What Is Pineapple Mint: How To Care For Pineapple Mint Plants


By: Jackie Carroll

Pineapple mint plants (Mentha suaveolens ‘Variegata’) are among the most attractive varieties of mints. Use it in beverages, as an attractive garnish, in potpourris, and in any dish that calls for mint. It makes an attractive and fragrant ground cover, and also grows well in containers and hanging baskets.

The only problem with pineapple mint is that it spreads vigorously. This can be good if you want to use it as a ground cover to fill an area, but it will eventually find its way into the rest of the garden unless you install a deep edging around it. Growing pineapple mint in containers is a good way to keep this and other mints under control, but you’ll still need to take some precautions. The plant has been known to escape through the drainage holes in the bottoms of pots and even jump from pot to pot in container groupings.

What is Pineapple Mint?

Pineapple mint is a variegated cultivar of apple mint (Mentha suaveolens). It features attractive, variegated leaves, usually with white margins, on plants that grow up to a foot (30 cm.) tall. The leaves are bumpy and hairy and the white edging can make them look as though they are sporting a ruffle.

White or light pink flowers bloom on small spikes at the top of the plant in summer. The flowers attract a wide variety of pollinating insects, including bees and butterflies. Deer dislike strong fragrances and hairy leaves, so they have two reasons to dislike pineapple mint.

How to Care for Pineapple Mint

Grow pineapple mint in full sun or partial shade in rich, moist soil. Plants grown in sun tend to stand upright, while those that get afternoon shade sprawl near the ground.

Keep the soil evenly moist until the plants are well-established. Once they are growing well, you’ll only need to water them during dry spells.

The plants don’t need regular fertilization when planted in good garden soil. Older plants become woody and unattractive. Pull them up and let younger plants fill in the empty space.

Pinch out the growing tips of pineapple mint plants regularly to keep them compact and bushy. You may occasionally find solid green sprigs of mint mixed in with your pineapple mint. These are sprigs of apple mint — the parent plant of the pineapple mint cultivar. You should pinch them out as you find them because, like most variegated plants, pineapple mint isn’t as vigorous as its non-variegated parent plant, and the apple mint will soon take over.

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Mint, Pineapple

Fruity fragrance for use in mint sauces, teas, salads, and iced drinks.

Sun The amount of sunlight this product needs daily in order to perform well in the garden. Full sun means 6 hours of direct sun per day partial sun means 2-4 hours of direct sun per day shade means little or no direct sun.

Days To Maturity The average number of days from when the plant is actively growing in the garden to the expected time of harvest.

Life Cycle This refers to whether a plant is an annual, biennial or perennial. Annuals complete their life cycles in one year biennials produce foliage the first year and bloom and go to seed the second year perennials can live for more than two years.

Height The typical height of this product at maturity.

Spread The width of the plant at maturity.

Additional Uses Additional ways in which the product may be used in the garden.

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Video

Mint may be grown from seed sown early indoors and transplanted outside after frost, or planted as a potted plant.

Sowing Seed Indoors:

  • Sow mint seeds indoors 8-10 weeks before the last frost in spring using a seed starting kit.
  • Sow seeds ¼ inches deep in seed-starting formula.
  • Keep the soil moist at 70 degrees F
  • Seedlings emerge in 7-14 days
  • As soon as seedlings emerge, provide plenty of light on a sunny windowsill or grow seedlings 3-4 inches beneath fluorescent plant lights turned on 16 hours per day, off for 8 hours at night. Raise the lights as the plants grow taller. Incandescent bulbs will not work for this process because they will get too hot. Most plants require a dark period to grow, do not leave lights on for 24 hours.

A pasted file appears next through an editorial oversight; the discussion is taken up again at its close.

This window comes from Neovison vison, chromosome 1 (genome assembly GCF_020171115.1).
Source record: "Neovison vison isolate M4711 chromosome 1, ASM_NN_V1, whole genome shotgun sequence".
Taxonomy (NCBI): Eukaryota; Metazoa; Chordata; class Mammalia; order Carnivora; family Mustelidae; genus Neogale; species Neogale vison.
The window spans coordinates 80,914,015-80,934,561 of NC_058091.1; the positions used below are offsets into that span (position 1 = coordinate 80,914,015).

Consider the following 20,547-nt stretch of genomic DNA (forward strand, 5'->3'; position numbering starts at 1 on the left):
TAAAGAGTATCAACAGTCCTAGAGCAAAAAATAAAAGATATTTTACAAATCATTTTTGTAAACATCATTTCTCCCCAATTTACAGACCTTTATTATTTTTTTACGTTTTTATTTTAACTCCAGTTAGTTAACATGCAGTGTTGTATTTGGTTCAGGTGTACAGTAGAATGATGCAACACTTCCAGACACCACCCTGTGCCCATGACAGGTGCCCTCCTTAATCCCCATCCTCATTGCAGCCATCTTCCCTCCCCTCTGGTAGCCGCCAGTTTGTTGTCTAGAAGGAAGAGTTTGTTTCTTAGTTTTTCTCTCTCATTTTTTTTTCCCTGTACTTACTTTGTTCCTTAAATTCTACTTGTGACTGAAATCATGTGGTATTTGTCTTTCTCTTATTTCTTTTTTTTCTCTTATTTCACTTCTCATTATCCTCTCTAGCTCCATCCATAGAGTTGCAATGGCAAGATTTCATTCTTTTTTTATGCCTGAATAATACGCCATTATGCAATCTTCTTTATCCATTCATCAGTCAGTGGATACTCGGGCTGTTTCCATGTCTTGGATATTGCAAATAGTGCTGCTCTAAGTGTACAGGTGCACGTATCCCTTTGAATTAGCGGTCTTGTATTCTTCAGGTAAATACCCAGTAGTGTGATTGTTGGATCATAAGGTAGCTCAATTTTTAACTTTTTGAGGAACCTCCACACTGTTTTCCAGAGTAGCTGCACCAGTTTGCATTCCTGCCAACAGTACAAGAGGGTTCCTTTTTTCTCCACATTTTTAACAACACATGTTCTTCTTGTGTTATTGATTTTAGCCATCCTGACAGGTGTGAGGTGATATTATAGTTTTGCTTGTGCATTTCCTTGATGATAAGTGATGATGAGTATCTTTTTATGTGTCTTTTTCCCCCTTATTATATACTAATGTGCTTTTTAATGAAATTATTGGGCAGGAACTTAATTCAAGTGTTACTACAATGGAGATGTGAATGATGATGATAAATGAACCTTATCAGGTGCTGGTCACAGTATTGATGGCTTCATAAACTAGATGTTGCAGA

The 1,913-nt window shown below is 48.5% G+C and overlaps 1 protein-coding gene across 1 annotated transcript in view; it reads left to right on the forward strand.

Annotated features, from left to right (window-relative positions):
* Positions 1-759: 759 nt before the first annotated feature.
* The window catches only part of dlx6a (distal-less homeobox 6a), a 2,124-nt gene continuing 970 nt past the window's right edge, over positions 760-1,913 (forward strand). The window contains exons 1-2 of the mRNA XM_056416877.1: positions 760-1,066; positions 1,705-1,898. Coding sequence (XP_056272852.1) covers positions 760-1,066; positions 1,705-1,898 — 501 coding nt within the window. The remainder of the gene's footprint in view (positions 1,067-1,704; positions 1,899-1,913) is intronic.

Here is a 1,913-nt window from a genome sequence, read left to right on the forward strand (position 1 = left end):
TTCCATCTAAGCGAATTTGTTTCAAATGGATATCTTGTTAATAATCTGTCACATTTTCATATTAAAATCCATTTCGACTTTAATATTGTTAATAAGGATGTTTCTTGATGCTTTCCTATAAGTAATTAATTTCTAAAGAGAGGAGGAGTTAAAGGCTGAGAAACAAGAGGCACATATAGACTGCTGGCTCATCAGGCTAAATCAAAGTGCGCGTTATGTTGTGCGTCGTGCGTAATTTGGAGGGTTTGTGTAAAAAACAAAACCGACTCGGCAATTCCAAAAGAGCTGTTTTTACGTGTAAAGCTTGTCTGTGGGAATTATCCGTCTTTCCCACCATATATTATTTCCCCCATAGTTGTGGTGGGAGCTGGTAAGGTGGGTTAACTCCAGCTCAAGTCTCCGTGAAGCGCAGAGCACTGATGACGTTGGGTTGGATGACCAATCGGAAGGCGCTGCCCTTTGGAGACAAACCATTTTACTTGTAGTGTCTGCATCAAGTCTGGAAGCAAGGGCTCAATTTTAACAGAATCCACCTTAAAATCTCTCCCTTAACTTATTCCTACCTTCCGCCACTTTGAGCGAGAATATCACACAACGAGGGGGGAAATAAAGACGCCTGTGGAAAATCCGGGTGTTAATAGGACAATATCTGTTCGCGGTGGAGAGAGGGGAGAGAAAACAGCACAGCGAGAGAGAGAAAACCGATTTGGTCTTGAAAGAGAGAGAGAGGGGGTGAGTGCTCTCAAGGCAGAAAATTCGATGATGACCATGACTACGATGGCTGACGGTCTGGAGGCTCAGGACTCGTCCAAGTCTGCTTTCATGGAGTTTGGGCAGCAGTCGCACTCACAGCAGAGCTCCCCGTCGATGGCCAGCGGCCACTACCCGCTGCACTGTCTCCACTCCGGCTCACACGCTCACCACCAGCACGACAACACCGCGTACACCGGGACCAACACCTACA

• Seedlings do not need much fertilizer, feed when they are 3-4 weeks old using a starter solution (half strength of a complete indoor houseplant food) according to manufacturer’s directions.
  • If you are growing in small cells, you may need to transplant the seedlings to 3 or 4 inch pots when seedlings have at least 3 pairs of leaves before transplanting to the garden so they have enough room to develop strong roots.
  • Before planting in the garden, seedling plants need to be “hardened off”. Accustom young plants to outdoor conditions by moving them to a sheltered place outside for a week. Be sure to protect them from wind and hot sun at first. If frost threatens at night, cover or bring containers indoors, then take them out again in the morning. This hardening off process toughens the plant’s cell structure and reduces transplant shock and scalding.

Planting in the Garden:

  • Select a location (out of the way or in a container due to rapid spread) in full sun or part shade with good rich, evenly moist soil. Consider that mints can be vigorous spreaders and may be best grown in containers or raised beds.
  • Prepare the bed by turning the soil under to a depth of 8 inches. Level with a rake to remove clumps of grass and stones.
  • Dig a hole for each plant large enough to amply accommodate the root ball.
  • Carefully remove the plant from its pot and gently loosen the root ball with your hands to encourage good root development.
  • Set the plants 18 inches apart. Or plant in containers in a commercial potting mix.
  • Place the top of the root ball even with the level of the surrounding soil. Fill with soil to the top of the root ball. Press soil down firmly with your hand.
  • Use the plant tag as a location marker.
  • Thoroughly water and apply a light mulch layer on top of the soil (1-2 inches) to conserve water and reduce weeds.


Growing Pineapple Mint - Pineapple Mint Uses And Growing Conditions - garden

Variegated Pineapple Mint foliage

Variegated Pineapple Mint foliage

Pineapple mint likes full sun early and prefers afternoon shade rogue green stems and leaves should be cut off to preserve variegation great in containers and herb gardens guard against spreading by using a container in the ground